Washington County has an economy that can only be described as a Phoenix and it all results from natural gas development driving multiple economic sectors.
The evidence of what natural gas development does for an economy continues to mount. There’s no better place to see it graphically than Washington County, Pennsylvania where the Commonwealth’s shale gas success began. Washington County is the southwestern corner of the Keystone State, near Pittsburgh, on the Ohio County border. It has a history of coal mining and natural gas development, but the mining industry was on the wane before shale gas arrived roughly a decade ago.
Range Resources drilled a Marcellus Shale well in Washington County in 2003. The results encouraged the company to explore further using a combination of horizontal drilling and hydraulic fracturing methods similar to those employed in the Barnett Shale (Texas). Their first Marcellus Shale gas production from the well began in 2005, according to the Pennsylvania Department of Conservation and Natural Resources. What’s happened since then is a Phoenix-like economic rebirth that’s nothing less than startling when you look at the numbers.
What first got my attention was this simple little chart on the Bureau of Economic Analysis website:
When I saw this chart, I was astounded. The county is exurban in nature with a population density of 242 persons per square mile (about 1/8th of Allegheny County where Pittsburgh is located) and such areas just don’t experience this kind of revival this quickly, particularly in a region sometimes described as a “rust belt.” The county still has fewer people than it had in 1960 and its 1999 Economic Development Strategy made these observations about its economy:
The changes in sources of county employment are significant and parallel both national and statewide trends. From 1970 to 1996, the goods-producing sector’s share of county employment declined by 31.3 percentage points. At the same time, the service-producing sector’s share increased by 17. 7 percentage points, and government’s share increased by 12.7 percentage points. Sources of employment are shifting from the manufacturing and mining industries to the service industry and government. The service-producing sector, driven by growth in the service industry, has become the largest source of employment and this trend is expected to continue locally, regionally, statewide and nationally.
In 1996, the average countywide manufacturing wage was $37,082 and the average mining wage was $50,249. In contrast, the average service wage was only $22,903. Traditional high-wage jobs-termed “living wages” because many households required only one worker to make a living-have been replaced by lower wage jobs. Countywide, manufacturing and mining combined for $520 million in payroll as compared to a combined $671 million for the service industry and government. The combined service and government industries provide two times the employment of the combined manufacturing and mining industries, but only 1.3 times the combined payroll of manufacturing and mining. A shift in employment from higher-paying industries to lower-paying industries has occurred…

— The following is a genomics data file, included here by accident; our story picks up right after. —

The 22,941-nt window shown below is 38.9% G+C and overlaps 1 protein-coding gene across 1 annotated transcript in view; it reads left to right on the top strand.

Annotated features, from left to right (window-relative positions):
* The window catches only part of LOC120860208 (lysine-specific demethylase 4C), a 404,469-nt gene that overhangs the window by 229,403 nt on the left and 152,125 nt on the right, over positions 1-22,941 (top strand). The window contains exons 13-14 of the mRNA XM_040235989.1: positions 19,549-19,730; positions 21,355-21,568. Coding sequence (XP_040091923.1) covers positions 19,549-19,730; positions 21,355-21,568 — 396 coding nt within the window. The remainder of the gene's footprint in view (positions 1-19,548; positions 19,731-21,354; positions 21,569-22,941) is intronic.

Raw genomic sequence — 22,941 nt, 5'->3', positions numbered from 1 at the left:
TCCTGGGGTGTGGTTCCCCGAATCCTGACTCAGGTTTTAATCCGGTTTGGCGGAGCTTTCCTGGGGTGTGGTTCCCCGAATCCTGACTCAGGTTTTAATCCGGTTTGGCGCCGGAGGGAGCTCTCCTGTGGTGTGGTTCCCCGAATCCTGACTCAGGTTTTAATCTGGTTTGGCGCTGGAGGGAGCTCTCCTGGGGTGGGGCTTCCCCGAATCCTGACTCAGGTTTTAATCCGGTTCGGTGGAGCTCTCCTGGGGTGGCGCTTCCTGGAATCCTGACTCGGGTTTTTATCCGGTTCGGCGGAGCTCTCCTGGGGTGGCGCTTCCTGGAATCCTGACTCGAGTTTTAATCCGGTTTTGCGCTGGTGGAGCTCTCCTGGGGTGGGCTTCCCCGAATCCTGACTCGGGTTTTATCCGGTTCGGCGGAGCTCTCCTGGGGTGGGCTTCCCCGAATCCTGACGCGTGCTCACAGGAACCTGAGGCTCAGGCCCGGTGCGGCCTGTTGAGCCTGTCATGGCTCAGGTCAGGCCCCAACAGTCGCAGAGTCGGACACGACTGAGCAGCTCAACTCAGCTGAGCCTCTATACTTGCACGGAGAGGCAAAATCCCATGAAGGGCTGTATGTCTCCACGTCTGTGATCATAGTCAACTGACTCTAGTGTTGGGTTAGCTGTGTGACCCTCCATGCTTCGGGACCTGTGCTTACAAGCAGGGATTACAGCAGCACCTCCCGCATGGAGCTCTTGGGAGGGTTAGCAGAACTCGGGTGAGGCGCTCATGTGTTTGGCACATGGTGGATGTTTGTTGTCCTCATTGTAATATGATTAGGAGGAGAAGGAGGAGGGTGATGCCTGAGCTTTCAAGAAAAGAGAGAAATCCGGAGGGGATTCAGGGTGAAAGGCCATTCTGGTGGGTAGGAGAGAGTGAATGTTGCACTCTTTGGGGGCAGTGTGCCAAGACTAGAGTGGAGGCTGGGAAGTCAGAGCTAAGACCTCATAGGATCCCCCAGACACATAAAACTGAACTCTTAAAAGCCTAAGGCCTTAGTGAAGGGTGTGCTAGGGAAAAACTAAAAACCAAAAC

Mining displays a negative trend. Manufacturing, construction, and wholesale all display no trend.
Needless to say, this Economic Development Strategy did not and could not anticipate what was to happen a half-decade later with natural gas, which says something about the futility and vanity of government directed economies but let’s hold that thought. The key point is this: it took three years of natural gas development for Washington County’s economy to regularly deliver per capita incomes on par with the US and it rocketed up from there during what is known as the “Great Recession.” It is a simply remarkable development.
Washington County’s per capita personal income was $46,237 in 2011. This ranked 6th in the state and was 109% of the state average ($42,291) and 111% of the national average ($41,560). It increased 10.5% from 2010 to 2011 alone. It was only $29,138 in 2001 when the county ranked 13th in the state.
The evidence of natural gas being the cause of this wonderful revival is overwhelming. US County Business Patterns data shows the following increases in payroll from 2005 to 2011:
These are all industries directly and greatly impacted by natural gas development and they have experienced growth in payrolls of 39% to 79% over the six years. Collectively, they account for $1.4 billion of payroll and $558 million or 53% of all payroll gains in all industries. Oil and gas accounted for a minimum of $118.4 million of mining payroll in 2011 as compared to numbers so low in 2005 they couldn’t be disclosed without revealing the individual companies involved, so we know precisely what is driving that number and everything else related to it – natural gas development. It is the liftoff pad for the Phoenix that is Washington County.
Remarkable, just remarkable, and nothing at all like what was planned and projected in 1999 – thank goodness!